As this process continues, the egg white shrinks, creating a small space between the egg white and the shell and thus making it easier to peel. On a more scientific note, as the egg white absorbs external air, it becomes more acidic.
A more acidic environment reduces the amount of stick the egg white (albumen) membrane has to the shell, making it easier to peel.
When you boil the eggs before placing them in the sous vide bath, you may be causing some of the same reactions created by age. If any scientists are reading this, please let me know in the comments section.
I also learned older eggs (and I am still determining exactly what age this happens) will float in water, whereas fresh eggs will sink to the bottom.
Time and Temperate for Hard Boiled Eggs
One thing I've learned about sous vide cooking is learning how long to cook something in a water bath and the water temperature for cooking.
It typically only matters with some ingredients you cook if you go over 5, 10, 15, or 30 minutes in most cases. You want to be careful not to use too low a temperature or cook for less time than required.
The first website I checked said 170°F for 1 hour, the next one I found said 165°F for 45 minutes, so I decided to go with 165°F for 1 hour and the results were spectacular. I cooked nine eggs, six white ones that were pre-boiled for 3 minutes, and three brown eggs that were not.
I don't think it would have mattered if I cooked an even dozen or two dozen. There was plenty of room in my sous vide container.
The recipe below starts with pre-boiling the eggs to facilitate the peeling. You don't have to take this step, but it's worth the time and effort.
How to Sous Vide Perfect Hard Boiled Eggs
- My old hard-anodized 4 quart sauce pot
- Oven safe plastic slotted spoon
- Large stainless steel bowl for ice water
- Cambro 4.75 gallon polycarbonate food storage container for sous viding in
- Anova Sous Vide Precision Cooker
- 9 eggs large or jumbo
- Get all your equipment ready to go. Attach your sous vide precision cooker to a large container filled with hot water from the sink. You can use cold water but it will take a lot longer to heat up. Better to use hot water from the tap.I found the water heats up faster if I cover the container with aluminum foil being careful to leave the corner away from the circulator open to let the steam out. I have also used a dish towel.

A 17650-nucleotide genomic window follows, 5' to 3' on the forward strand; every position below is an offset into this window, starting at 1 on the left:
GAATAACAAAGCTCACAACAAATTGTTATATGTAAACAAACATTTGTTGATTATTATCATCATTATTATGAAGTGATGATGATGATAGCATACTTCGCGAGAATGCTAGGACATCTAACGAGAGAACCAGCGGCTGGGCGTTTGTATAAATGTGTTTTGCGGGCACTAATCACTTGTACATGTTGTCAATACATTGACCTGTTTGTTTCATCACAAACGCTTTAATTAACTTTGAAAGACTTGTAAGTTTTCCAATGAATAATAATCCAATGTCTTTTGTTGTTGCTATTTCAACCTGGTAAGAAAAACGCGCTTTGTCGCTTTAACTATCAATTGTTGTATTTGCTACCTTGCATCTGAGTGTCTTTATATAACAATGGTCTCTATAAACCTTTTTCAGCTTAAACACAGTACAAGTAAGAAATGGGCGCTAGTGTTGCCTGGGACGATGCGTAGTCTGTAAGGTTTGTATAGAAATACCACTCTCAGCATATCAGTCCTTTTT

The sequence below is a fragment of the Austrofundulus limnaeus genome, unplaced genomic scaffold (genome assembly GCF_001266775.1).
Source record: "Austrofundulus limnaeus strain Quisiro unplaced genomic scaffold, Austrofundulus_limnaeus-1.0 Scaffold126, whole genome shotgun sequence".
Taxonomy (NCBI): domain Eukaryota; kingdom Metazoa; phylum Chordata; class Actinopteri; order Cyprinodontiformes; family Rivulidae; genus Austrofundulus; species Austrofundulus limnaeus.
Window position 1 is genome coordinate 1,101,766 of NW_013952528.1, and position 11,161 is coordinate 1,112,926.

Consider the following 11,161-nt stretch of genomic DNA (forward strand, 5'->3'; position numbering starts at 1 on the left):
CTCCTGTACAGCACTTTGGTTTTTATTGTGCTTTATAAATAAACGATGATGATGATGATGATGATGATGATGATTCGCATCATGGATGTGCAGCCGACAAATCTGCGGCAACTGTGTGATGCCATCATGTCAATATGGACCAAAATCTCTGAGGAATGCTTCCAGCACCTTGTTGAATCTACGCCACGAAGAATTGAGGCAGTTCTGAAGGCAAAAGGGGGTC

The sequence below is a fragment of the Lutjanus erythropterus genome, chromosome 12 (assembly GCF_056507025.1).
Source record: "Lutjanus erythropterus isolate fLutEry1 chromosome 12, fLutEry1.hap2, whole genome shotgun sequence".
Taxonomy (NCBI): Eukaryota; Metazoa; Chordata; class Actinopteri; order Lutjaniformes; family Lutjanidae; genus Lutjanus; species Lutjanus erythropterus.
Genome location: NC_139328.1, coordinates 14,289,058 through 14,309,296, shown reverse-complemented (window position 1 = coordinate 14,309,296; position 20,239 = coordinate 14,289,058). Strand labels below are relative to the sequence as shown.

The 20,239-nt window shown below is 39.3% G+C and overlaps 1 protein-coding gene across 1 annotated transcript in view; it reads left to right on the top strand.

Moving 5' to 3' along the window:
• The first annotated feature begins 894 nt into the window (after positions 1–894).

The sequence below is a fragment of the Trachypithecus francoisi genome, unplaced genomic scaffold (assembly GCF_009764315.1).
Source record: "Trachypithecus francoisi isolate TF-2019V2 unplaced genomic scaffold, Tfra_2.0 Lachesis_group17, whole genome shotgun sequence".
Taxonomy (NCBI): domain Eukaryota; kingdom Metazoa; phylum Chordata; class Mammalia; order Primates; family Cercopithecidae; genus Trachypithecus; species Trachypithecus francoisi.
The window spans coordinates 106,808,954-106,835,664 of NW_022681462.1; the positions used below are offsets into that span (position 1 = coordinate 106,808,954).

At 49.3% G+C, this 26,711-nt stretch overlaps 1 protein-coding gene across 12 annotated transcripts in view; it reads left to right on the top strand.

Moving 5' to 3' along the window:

- It's going to take time depending on the temperature of your tap water to get up to 165°F so plan accordingly. I would suggest you wait until the water temperature reaches around 150°F before you bring a large pot (large enough to hold 9 eggs) of water to boil.
- When the water comes to a boil, carefully add the eggs to the pot using a slotted spoon or Chinese spider. Boil for 3 minutes.
- While the eggs are cooking, fill a large bowl with ice water. As soon as the 3 minutes are up, carefully transfer the eggs from the pot to the ice bath using a slotted spoon. Once they are cooled off, about 1 minute, remove and reserve until the sous vide water reaches temperature.
- When you add the eggs to the 165°F water, it is naturally going to go down a few degrees. Don't worry, it doesn't take long to get back to 165°F. Set your timer for 60 minutes and go off and find something else to do.
- As you get close to 60 minutes of cooking, fill the ice water bowl back up with cold tap water and have at the ready. When 60 minutes are up, carefully transfer the eggs from the sous vide container to the cold water bath.
- Let the eggs cool for a couple of minutes and then transfer them to a storage container and store in the refrigerator until you need them. I used an empty egg carton that I market up saying Hard Boiled Eggs.
Some of My Favorite Cooking Techniques
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- How NOT To Cook With Water - Steaming
- What Is a Recipe and How to Start One Every Time
- How to Season Food With Salt
- Spice and Herb Chart
- How NOT to Season Foods